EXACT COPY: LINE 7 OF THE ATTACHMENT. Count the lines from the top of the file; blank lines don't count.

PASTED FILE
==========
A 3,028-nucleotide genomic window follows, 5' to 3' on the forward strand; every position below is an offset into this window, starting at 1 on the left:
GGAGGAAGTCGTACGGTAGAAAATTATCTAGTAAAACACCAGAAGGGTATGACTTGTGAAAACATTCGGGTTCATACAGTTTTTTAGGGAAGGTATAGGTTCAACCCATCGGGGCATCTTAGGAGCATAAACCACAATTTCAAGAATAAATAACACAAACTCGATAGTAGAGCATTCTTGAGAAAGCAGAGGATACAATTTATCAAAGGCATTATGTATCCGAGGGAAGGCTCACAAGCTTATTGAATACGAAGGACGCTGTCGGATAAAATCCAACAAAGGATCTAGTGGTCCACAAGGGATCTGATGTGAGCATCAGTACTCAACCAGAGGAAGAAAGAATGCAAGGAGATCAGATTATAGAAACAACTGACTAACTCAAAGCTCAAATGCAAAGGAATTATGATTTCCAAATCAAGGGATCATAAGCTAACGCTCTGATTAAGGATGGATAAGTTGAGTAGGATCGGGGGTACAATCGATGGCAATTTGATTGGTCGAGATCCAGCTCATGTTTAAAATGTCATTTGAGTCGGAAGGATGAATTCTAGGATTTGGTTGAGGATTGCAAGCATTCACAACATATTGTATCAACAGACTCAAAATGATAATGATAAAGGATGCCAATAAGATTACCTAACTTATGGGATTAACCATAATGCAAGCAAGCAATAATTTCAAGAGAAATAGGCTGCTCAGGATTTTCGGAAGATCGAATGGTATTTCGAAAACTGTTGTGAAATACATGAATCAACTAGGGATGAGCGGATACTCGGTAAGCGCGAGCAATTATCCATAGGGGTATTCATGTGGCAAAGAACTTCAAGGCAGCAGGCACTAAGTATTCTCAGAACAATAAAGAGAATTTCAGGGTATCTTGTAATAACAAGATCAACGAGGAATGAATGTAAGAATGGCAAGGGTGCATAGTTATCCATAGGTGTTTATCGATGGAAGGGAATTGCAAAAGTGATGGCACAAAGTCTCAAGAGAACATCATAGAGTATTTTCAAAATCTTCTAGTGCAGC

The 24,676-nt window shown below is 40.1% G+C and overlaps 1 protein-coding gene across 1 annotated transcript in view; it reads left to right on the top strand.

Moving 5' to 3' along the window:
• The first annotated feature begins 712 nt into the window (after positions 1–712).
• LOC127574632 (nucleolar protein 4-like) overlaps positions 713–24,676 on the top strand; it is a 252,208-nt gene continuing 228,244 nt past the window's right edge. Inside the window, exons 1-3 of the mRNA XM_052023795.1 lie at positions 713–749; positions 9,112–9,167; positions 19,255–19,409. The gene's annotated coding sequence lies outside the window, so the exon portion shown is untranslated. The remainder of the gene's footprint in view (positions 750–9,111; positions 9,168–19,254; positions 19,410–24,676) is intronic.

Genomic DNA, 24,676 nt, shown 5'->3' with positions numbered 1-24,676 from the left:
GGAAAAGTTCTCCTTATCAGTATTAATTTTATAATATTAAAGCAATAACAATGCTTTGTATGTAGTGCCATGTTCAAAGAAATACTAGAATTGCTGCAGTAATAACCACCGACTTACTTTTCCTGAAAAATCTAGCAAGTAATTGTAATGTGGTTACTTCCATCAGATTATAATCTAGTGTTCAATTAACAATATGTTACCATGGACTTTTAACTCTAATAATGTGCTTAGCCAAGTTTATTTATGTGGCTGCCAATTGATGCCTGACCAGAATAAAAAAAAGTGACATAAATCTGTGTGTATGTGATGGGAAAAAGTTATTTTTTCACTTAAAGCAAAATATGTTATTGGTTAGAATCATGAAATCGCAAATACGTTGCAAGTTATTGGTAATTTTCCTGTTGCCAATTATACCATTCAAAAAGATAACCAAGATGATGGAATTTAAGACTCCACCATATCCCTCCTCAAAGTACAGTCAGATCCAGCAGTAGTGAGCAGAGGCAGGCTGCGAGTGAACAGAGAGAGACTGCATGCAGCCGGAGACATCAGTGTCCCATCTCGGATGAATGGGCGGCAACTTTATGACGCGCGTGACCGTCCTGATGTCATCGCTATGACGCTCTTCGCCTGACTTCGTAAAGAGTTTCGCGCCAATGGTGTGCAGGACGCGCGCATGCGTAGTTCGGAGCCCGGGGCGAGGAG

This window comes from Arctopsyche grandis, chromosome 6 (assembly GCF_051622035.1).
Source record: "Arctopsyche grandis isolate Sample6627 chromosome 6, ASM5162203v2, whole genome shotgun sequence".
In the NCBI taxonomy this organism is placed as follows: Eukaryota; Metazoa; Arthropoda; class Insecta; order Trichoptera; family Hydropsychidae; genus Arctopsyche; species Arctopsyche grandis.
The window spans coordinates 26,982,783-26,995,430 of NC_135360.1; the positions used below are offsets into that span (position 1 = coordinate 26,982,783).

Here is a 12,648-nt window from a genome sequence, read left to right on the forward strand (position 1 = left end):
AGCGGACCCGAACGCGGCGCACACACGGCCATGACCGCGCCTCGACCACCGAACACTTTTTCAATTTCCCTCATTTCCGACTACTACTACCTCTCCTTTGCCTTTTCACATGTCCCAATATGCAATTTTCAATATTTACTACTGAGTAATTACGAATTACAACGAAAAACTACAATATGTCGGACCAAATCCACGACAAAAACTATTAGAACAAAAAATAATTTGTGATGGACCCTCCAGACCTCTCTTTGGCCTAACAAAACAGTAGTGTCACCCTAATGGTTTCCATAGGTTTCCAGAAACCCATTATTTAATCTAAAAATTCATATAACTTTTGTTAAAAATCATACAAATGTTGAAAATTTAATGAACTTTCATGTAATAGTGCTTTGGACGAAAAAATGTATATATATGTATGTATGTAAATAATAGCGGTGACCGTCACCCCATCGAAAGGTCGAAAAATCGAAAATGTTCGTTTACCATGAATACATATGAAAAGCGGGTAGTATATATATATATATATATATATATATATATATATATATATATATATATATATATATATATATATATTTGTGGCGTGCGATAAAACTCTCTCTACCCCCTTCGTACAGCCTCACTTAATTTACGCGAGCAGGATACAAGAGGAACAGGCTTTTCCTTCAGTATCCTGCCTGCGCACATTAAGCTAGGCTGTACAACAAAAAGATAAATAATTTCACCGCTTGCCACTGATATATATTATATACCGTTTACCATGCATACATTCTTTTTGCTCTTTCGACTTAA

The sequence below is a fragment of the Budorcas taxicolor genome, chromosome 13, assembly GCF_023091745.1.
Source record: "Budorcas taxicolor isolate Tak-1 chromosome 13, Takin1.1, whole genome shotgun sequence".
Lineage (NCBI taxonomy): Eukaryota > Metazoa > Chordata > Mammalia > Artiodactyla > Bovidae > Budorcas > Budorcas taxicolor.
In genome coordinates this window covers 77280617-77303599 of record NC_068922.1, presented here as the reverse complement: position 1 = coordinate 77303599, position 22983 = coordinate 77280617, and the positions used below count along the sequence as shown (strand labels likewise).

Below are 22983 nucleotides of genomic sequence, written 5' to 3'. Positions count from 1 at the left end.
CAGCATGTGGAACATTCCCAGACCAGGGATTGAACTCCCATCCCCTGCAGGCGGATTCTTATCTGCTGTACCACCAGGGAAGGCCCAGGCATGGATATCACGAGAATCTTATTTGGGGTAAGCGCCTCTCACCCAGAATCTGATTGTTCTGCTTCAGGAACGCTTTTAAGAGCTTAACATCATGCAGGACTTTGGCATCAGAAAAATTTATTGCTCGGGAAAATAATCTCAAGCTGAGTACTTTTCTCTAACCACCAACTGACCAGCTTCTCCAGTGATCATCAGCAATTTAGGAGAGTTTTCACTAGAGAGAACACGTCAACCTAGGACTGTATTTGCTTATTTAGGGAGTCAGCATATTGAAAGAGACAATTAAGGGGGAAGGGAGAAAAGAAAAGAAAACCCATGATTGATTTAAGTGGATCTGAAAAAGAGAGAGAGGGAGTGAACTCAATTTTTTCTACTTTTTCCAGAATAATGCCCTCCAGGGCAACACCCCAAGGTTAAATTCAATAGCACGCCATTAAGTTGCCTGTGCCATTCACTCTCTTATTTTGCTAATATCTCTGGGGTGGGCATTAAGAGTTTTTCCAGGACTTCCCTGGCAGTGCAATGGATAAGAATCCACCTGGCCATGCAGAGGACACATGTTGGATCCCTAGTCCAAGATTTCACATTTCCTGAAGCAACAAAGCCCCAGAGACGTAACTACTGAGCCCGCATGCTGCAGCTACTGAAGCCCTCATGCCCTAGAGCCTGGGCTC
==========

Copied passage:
Genomic DNA, 24,676 nt, shown 5'->3' with positions numbered 1-24,676 from the left: